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Tombstones in what’s now Kyrgyzstan have revealed tantalizing details about the origins of the Black Death, the world’s most devastating plague outbreak that is estimated to have killed half of Europe’s population in the space of seven years during the Middle Ages.

The source of that pandemic has been debated by historians for centuries, but the inscribed tombstones – some of which referred to a mysterious pestilence – and genetic material from bodies exhumed from two grave sites that date back to the 13th century have provided some concrete answers to this long-standing question.

Researchers first excavated the burial sites in the 1880s. The tombstone inscriptions, written in the Syriac language, were painstakingly reexamined in 2017 by historian Phil Slavin, an associate professor at the University of Stirling in Scotland. He noticed that of the 467 burials that were precisely dated, a disproportionate number – 118 – were from just two years: 1338 and 1339. It’s a revelation he described as “astonishing.”

“When you have one or two years with excess mortality, it means that something was going on. But another thing that really caught my attention is the fact that it wasn’t any year – because it was just seven or eight years before the (plague) actually came to Europe,” Slavin told a news briefing.

“I’ve always been fascinated with the Black Death. And one of my dreams was to actually be able to solve this riddle of its origins,” he added.

Slavin and his collaborators discovered the remains of 30 of the individuals buried in the Kyrgyzstan grave sites had been taken to the Peter the Great Museum of Anthropology and Ethnography in St. Petersburg, Russia. The research team was able to get permission to attempt to extract DNA from the skeletons to understand how they had died.

For seven of the individuals, the researchers were able to extract and sequence DNA from their teeth. In this genetic material, they found the DNA of the plague bacterium – which scientists call Yersinia pestis – in three of the individuals, who all had the death year 1338 inscribed on their tombstones.

This confirmed that the pestilence mentioned on the tombstones was indeed the plague, which is spread from rodents to humans via fleas.

In 1347, plague first entered the Mediterranean via trade ships transporting goods from territories around the Black Sea. The disease then spread across Europe, the Middle East and northern Africa, claiming up to 60% of the population, according to the study that published in the journal Nature on Wednesday.

Some historians believe the plague that caused the Black Death originated in China, while others think it emerged near the Caspian Sea. India has also been raised as a possible source. The plague strain continued to circulate around the world for 500 years.

The original excavation of the Kara-Djigach graveyard near Lake Issyk-Kul in Kyrgystan is shown.

The latest study adds to a wealth of information revealed by sequencing ancient pathogens such as plague that leave a genetic imprint in human DNA.

In 2011, scientists first sequenced the genome of the plague bacterium – Yersina pestis – found in two plague victims buried in a pit in London. Since then, more genetic material has been retrieved from grave sites throughout Europe and southern Russia.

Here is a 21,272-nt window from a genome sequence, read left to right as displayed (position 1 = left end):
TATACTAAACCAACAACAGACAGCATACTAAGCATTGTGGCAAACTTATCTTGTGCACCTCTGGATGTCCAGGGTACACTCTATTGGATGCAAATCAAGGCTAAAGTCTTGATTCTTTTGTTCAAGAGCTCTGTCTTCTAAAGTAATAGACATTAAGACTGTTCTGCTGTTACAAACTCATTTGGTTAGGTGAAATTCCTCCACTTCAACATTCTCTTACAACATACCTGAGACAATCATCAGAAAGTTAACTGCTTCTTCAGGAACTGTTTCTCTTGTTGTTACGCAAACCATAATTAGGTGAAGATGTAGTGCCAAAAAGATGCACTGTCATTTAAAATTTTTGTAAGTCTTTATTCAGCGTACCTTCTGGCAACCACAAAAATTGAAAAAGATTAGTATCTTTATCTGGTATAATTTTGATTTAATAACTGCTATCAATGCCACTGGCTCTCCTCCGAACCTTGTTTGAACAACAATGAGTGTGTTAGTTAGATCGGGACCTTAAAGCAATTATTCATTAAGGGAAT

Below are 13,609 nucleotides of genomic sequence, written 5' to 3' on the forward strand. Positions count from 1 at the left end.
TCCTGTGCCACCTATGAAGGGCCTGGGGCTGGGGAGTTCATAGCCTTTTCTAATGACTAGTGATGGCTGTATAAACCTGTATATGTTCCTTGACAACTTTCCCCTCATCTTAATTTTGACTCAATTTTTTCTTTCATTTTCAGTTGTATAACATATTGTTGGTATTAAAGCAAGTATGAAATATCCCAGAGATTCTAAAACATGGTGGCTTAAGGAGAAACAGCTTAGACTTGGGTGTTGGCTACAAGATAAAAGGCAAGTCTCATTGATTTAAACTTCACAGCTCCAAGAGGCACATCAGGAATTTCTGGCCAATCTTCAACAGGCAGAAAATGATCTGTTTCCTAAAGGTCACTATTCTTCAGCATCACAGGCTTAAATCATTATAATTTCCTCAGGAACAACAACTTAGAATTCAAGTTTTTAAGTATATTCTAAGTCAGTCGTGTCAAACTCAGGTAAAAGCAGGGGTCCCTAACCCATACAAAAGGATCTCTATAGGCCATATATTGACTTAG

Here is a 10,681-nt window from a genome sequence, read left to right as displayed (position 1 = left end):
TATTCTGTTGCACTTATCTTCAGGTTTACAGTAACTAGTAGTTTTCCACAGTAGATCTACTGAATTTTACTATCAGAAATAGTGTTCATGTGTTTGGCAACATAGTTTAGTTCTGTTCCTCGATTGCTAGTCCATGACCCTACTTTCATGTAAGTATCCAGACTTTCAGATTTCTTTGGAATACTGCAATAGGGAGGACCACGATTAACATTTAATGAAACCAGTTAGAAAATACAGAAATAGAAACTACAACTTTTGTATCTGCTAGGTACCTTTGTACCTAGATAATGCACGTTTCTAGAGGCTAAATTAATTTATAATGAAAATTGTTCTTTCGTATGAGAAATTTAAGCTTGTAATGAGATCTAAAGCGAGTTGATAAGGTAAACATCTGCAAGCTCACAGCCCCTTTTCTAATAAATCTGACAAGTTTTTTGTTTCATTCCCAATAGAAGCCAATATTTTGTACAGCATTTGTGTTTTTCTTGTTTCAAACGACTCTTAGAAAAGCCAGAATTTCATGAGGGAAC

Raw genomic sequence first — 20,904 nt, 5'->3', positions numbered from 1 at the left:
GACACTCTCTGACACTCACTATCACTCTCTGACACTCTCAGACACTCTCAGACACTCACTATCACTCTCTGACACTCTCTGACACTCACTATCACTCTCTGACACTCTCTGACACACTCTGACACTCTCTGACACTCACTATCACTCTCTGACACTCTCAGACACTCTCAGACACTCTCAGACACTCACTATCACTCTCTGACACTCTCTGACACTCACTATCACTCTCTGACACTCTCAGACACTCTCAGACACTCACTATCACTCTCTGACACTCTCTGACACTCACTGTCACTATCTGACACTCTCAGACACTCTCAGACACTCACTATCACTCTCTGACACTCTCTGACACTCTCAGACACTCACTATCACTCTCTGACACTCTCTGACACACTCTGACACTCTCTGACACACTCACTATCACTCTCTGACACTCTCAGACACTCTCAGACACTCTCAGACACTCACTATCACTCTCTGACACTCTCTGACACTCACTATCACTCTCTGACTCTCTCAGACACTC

This work showed an explosion in diversity of plague strains – a big bang – that occurred in the evolution of the plague bacterium sometime before the Black Death ravaged Europe – most likely in the 10th and 14th centuries.

The researchers involved in this latest study believe the area surrounding the two cemeteries near Lake Issyk-Kul in Kyrgyzstan must have been the origin of the plague strain that caused the Black Death because two ancient plague genomes the team pieced together from the teeth revealed a single plague strain that’s the most recent direct ancestor of this big bang event. This places it right at the very beginning of the Black Death outbreak and before it arrived in Europe.

“We found that the ancient strains from Kyrgyzstan are positioned exactly at the node of this massive diversification event,” said lead study author Maria Spyrou, a postdoctoral researcher at the University of Tübingen in Germany.

Further evidence to back up the study researchers’ claim came from comparing plague strains found in modern-day rodents with those they sequenced from the cemeteries. They found that the modern plague strains most closely related to the ancient strain are today found in wild rodents, such as marmots, living in Tian Shan mountains, very close to the two grave sites.

The epitaph on this gravestone is written in Syriac and says that

“What’s really remarkable is that today, in the rodents living in that region, we have the closest living relatives of that big bang strain (of plague bacteria),” said senior study author Johannes Krause, director at the Max Planck Institute for Evolutionary Anthropology in Leipzig, Germany.

“We found not just the ancestor of the Black Death, but we actually found the ancestor of the majority of plague strains that are circulating in the world today.”

There is still much the team doesn’t know, such as from exactly which animal the disease spilled over into humans. But understanding the origin of the biggest pandemic in human history could help prepare for future disease spillovers, Krause said.

“Just like Covid, the Black Death was an emerging disease, and the start of a huge pandemic that went on for some 500 years. It’s very important to understand actually in what circumstances did it emerge,” Krause said.

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